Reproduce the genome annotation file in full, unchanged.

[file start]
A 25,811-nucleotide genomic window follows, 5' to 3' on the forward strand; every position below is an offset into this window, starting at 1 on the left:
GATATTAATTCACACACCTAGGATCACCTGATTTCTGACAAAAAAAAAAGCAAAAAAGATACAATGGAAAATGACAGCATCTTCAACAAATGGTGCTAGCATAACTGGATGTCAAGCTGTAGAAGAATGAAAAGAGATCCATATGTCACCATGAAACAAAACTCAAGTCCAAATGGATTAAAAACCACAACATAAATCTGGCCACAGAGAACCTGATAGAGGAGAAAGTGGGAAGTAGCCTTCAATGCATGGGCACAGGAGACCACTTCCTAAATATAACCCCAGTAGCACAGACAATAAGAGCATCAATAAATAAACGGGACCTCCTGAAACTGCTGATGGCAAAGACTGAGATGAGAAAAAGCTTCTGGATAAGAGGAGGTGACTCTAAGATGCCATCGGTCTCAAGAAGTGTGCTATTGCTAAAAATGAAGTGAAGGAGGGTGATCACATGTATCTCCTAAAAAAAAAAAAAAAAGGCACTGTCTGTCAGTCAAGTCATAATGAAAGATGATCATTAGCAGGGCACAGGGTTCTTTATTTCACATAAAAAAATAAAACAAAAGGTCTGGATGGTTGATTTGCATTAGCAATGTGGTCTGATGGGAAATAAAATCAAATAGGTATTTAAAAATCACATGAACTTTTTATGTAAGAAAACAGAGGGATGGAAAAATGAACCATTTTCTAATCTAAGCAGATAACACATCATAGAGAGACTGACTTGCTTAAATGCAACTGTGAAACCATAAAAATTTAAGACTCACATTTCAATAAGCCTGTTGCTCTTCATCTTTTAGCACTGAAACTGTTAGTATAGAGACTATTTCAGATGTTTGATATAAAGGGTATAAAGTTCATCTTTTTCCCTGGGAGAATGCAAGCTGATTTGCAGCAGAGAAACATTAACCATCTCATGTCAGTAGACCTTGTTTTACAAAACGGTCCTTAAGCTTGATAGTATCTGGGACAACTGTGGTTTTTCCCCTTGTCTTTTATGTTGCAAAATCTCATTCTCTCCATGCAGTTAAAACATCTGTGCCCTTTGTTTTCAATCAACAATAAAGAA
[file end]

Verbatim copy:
A 25,811-nucleotide genomic window follows, 5' to 3' on the forward strand; every position below is an offset into this window, starting at 1 on the left:
GATATTAATTCACACACCTAGGATCACCTGATTTCTGACAAAAAAAAAAGCAAAAAAGATACAATGGAAAATGACAGCATCTTCAACAAATGGTGCTAGCATAACTGGATGTCAAGCTGTAGAAGAATGAAAAGAGATCCATATGTCACCATGAAACAAAACTCAAGTCCAAATGGATTAAAAACCACAACATAAATCTGGCCACAGAGAACCTGATAGAGGAGAAAGTGGGAAGTAGCCTTCAATGCATGGGCACAGGAGACCACTTCCTAAATATAACCCCAGTAGCACAGACAATAAGAGCATCAATAAATAAACGGGACCTCCTGAAACTGCTGATGGCAAAGACTGAGATGAGAAAAAGCTTCTGGATAAGAGGAGGTGACTCTAAGATGCCATCGGTCTCAAGAAGTGTGCTATTGCTAAAAATGAAGTGAAGGAGGGTGATCACATGTATCTCCTAAAAAAAAAAAAAAAAGGCACTGTCTGTCAGTCAAGTCATAATGAAAGATGATCATTAGCAGGGCACAGGGTTCTTTATTTCACATAAAAAAATAAAACAAAAGGTCTGGATGGTTGATTTGCATTAGCAATGTGGTCTGATGGGAAATAAAATCAAATAGGTATTTAAAAATCACATGAACTTTTTATGTAAGAAAACAGAGGGATGGAAAAATGAACCATTTTCTAATCTAAGCAGATAACACATCATAGAGAGACTGACTTGCTTAAATGCAACTGTGAAACCATAAAAATTTAAGACTCACATTTCAATAAGCCTGTTGCTCTTCATCTTTTAGCACTGAAACTGTTAGTATAGAGACTATTTCAGATGTTTGATATAAAGGGTATAAAGTTCATCTTTTTCCCTGGGAGAATGCAAGCTGATTTGCAGCAGAGAAACATTAACCATCTCATGTCAGTAGACCTTGTTTTACAAAACGGTCCTTAAGCTTGATAGTATCTGGGACAACTGTGGTTTTTCCCCTTGTCTTTTATGTTGCAAAATCTCATTCTCTCCATGCAGTTAAAACATCTGTGCCCTTTGTTTTCAATCAACAATAAAGAA